Before it splashed down in the waters off the west coast of Mauritania, the rocket core flew over Los Angeles and New York City.
While it is described as ‘uncontrolled’, the descent wasn’t unplanned – space launches are planned with the re-entry of parts of rockets or launch vehicles – sometimes in controlled and sometimes uncontrolled descents back to Earth.
‘I’ve never seen a major reentry pass directly over so many major conurbations,’ said McDowell, adding that it thankfully missed any inhabited land.
Astronomers say the chance of it landing in a populated area was only a vague possibility but if it had the rocket core could have destroyed a building.
‘For a large object like this, dense pieces like parts of the rocket engines could survive reentry and crash to Earth,’ McDowell told CNN.
‘Once they reach the lower atmosphere they are traveling relatively slowly, so worst case is they could take out a house.’
The launch was a major test of China’s ambitions to operate a permanent space station and send astronauts to the Moon and included an experimental spacecraft that could ferry crew to the station
The rocket was the largest Chinese-made launch vehicle ever sent into space and is an indication of the country’s ambitions.
It was launched from the Wenchang Space Launch Centre in China’s Hainan province on May 5 and spent several days in orbit before making its descent.
Beijing has invested heavily in its space program in recent years as it plays catch-up to the US – the only country to have sent a man to the Moon.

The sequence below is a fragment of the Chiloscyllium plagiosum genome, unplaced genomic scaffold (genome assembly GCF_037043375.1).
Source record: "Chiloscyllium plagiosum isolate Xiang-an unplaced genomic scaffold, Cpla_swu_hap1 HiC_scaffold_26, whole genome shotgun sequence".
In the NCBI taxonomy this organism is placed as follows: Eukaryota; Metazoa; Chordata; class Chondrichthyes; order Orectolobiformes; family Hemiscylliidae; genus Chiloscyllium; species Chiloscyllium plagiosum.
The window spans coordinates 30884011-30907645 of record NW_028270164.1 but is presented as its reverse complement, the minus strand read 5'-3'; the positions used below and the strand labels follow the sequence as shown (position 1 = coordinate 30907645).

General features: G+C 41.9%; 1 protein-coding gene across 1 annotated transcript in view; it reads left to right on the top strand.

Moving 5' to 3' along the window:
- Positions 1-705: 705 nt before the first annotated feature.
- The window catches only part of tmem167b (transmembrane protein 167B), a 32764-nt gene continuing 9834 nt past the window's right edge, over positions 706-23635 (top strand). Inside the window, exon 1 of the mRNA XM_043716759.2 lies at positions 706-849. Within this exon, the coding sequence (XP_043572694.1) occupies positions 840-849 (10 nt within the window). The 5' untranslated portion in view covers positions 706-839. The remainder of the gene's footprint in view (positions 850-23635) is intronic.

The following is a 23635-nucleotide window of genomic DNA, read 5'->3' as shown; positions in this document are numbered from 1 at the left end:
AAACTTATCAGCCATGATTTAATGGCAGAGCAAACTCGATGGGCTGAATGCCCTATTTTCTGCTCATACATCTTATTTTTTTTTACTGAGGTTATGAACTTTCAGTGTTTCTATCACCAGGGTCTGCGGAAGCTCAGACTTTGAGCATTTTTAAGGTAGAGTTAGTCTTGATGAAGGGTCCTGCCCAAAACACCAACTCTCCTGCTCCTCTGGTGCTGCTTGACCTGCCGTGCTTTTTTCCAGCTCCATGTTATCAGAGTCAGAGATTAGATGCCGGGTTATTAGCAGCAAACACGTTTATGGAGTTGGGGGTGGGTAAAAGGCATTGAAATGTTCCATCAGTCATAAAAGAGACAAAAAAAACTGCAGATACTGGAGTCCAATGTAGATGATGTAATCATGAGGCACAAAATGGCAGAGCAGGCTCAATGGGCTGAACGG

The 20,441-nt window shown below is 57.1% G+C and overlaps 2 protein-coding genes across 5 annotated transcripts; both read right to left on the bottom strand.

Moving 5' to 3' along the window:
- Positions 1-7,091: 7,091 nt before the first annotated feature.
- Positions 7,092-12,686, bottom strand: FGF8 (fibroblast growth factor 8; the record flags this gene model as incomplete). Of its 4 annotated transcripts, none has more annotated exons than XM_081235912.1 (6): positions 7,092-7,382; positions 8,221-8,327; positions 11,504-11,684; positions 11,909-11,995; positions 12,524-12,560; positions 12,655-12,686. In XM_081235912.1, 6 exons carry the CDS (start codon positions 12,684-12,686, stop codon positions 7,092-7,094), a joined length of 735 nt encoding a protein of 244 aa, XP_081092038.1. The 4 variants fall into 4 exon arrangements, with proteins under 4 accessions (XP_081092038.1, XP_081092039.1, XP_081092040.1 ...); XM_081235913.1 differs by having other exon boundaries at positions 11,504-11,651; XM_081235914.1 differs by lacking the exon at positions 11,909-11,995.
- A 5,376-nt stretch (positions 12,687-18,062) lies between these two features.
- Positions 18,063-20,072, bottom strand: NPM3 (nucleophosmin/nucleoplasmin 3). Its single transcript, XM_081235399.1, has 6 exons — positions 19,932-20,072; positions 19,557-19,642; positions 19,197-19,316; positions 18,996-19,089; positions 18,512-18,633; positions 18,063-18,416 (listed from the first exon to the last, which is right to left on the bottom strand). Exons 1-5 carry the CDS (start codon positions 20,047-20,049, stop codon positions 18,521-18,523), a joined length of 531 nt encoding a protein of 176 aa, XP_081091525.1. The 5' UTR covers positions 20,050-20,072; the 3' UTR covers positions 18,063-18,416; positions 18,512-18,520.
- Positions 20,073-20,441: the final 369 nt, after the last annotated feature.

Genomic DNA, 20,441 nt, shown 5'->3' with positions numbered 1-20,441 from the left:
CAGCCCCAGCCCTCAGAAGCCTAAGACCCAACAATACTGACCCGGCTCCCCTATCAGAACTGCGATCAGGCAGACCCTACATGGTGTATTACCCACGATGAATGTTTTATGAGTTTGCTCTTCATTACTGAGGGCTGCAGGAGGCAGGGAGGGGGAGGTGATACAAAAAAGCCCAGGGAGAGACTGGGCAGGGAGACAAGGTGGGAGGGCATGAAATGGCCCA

Assembly of the Chinese Tiangong space station, whose name means Heavenly Palace, is expected to begin this year and finish in 2022.
China also became the first nation to land on the far side of the Moon in January 2019, deploying a lunar rover that has driven some 1,476 feet so far.
The experimental spacecraft launched by this rocket is expected to be used to ferry astronauts to and from the Chinese space station when it is complete – as well as for possible future Moon landings.
CHINA STEPS UP PLANS TO BECOME SPACE SUPERPOWER WITH MARS AND MOON MISSIONS
Officials from the Chinese space agency are working to become a space superpower alongside the US and Russia.
They have already sent the first mission to the far side of the Moon – sharing photos from the part of our nearest neighbour we rarely see.
Chang’e-6 will be the first mission to explore the south pole of the moon and is expected to launch in 2023 or 2024.
Chang’e-7 will study the land surface, composition, space environment in a comprehensive mission, it was claimed, while Chang’e-8 will focus on technical surface analysis.
China is also reportedly working on building a lunar base using 3D printing technology.
Mission number eight will likely lay the groundwork for this as it strives to verify the technology earmarked for the project and if it is viable as a scientific base.
The CNSA is also building an Earth orbiting space station where Chinese astronauts will conduct scientific experiments, similar to the crew of the ISS.
The agency are also launching a mission to Mars in 2020 which will see them land a rover on the surface of the Red Planet.